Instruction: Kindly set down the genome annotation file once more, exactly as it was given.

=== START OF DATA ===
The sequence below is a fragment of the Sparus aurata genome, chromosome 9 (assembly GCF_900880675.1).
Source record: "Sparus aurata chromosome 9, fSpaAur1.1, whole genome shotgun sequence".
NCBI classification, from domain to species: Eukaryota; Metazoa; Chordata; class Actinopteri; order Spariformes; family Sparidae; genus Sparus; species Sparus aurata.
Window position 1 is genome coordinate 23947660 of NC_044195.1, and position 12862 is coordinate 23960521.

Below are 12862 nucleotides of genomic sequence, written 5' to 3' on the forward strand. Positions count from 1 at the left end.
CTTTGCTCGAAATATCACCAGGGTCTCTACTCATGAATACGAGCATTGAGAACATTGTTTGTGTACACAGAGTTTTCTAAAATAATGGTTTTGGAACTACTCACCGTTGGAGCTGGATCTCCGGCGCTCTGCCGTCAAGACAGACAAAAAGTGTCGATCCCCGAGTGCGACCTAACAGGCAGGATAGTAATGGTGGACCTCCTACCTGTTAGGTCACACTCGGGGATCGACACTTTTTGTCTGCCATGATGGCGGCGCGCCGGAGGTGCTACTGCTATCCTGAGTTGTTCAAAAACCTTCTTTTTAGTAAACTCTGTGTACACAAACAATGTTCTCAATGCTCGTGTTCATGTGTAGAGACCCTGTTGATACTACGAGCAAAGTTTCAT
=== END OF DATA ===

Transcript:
The sequence below is a fragment of the Sparus aurata genome, chromosome 9 (assembly GCF_900880675.1).
Source record: "Sparus aurata chromosome 9, fSpaAur1.1, whole genome shotgun sequence".
NCBI classification, from domain to species: Eukaryota; Metazoa; Chordata; class Actinopteri; order Spariformes; family Sparidae; genus Sparus; species Sparus aurata.
Window position 1 is genome coordinate 23947660 of NC_044195.1, and position 12862 is coordinate 23960521.

Below are 12862 nucleotides of genomic sequence, written 5' to 3' on the forward strand. Positions count from 1 at the left end.
CTTTGCTCGAAATATCACCAGGGTCTCTACTCATGAATACGAGCATTGAGAACATTGTTTGTGTACACAGAGTTTTCTAAAATAATGGTTTTGGAACTACTCACCGTTGGAGCTGGATCTCCGGCGCTCTGCCGTCAAGACAGACAAAAAGTGTCGATCCCCGAGTGCGACCTAACAGGCAGGATAGTAATGGTGGACCTCCTACCTGTTAGGTCACACTCGGGGATCGACACTTTTTGTCTGCCATGATGGCGGCGCGCCGGAGGTGCTACTGCTATCCTGAGTTGTTCAAAAACCTTCTTTTTAGTAAACTCTGTGTACACAAACAATGTTCTCAATGCTCGTGTTCATGTGTAGAGACCCTGTTGATACTACGAGCAAAGTTTCAT